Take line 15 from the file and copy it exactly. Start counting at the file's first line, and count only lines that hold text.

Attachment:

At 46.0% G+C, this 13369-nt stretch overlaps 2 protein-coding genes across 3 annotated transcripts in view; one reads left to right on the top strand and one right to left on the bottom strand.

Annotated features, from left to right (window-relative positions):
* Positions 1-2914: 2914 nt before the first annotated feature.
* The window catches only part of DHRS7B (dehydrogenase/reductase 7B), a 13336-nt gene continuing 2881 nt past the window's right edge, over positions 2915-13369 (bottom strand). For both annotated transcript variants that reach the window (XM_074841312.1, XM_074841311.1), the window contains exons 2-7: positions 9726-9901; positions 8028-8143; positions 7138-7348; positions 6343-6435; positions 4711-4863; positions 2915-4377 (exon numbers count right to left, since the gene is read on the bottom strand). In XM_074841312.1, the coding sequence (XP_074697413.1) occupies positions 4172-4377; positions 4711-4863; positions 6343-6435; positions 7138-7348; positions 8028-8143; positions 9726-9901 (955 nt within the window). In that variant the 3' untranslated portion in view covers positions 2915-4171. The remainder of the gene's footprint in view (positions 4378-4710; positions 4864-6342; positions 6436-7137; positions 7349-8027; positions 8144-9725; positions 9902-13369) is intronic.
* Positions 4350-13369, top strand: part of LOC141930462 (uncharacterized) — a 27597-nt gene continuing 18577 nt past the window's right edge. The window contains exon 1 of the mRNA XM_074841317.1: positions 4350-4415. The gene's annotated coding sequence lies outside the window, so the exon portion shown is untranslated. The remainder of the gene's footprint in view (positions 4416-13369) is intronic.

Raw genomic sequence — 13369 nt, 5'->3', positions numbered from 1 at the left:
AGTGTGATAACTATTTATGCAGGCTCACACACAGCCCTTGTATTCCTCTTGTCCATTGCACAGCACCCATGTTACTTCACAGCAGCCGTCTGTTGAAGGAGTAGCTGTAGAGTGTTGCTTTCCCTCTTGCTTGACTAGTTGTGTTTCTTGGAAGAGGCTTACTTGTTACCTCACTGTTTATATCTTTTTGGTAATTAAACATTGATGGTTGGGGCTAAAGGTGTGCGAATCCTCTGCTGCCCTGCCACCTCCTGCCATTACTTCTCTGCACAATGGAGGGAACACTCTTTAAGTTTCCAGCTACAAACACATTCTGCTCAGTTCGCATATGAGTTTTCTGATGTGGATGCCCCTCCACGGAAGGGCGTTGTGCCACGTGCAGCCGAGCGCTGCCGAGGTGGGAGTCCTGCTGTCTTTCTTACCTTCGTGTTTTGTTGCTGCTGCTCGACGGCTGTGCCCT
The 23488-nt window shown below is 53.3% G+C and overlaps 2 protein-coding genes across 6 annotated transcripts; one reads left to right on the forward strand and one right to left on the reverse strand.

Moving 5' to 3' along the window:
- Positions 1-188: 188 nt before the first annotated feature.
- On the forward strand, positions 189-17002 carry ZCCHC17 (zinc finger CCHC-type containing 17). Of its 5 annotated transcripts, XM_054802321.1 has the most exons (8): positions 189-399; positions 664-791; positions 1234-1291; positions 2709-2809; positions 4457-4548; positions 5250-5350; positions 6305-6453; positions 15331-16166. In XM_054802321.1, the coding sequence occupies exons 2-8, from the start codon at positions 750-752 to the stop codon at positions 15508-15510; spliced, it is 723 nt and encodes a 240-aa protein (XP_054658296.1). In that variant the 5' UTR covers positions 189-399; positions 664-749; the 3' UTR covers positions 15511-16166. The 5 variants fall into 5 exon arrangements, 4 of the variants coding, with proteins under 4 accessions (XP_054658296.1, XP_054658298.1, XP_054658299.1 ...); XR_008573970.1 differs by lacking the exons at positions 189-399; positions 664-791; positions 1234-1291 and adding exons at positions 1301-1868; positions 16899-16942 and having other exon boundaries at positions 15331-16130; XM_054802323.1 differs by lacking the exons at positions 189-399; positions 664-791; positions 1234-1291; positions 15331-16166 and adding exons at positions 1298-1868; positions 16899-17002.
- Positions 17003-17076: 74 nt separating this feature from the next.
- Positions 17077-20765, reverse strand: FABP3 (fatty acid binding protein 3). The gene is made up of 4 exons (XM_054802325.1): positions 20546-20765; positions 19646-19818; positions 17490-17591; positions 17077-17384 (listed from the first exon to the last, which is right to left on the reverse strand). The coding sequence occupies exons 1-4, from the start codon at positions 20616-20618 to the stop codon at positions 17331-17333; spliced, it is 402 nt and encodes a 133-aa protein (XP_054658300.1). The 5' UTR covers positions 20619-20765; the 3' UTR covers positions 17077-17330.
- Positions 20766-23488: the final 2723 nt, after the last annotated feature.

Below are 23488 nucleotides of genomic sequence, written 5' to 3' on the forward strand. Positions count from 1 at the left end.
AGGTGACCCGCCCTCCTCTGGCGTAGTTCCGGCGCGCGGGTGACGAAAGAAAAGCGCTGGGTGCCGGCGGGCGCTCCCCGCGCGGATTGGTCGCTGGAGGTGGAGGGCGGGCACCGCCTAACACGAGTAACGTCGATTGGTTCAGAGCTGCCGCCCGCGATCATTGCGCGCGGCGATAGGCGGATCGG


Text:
Below are 23488 nucleotides of genomic sequence, written 5' to 3' on the forward strand. Positions count from 1 at the left end.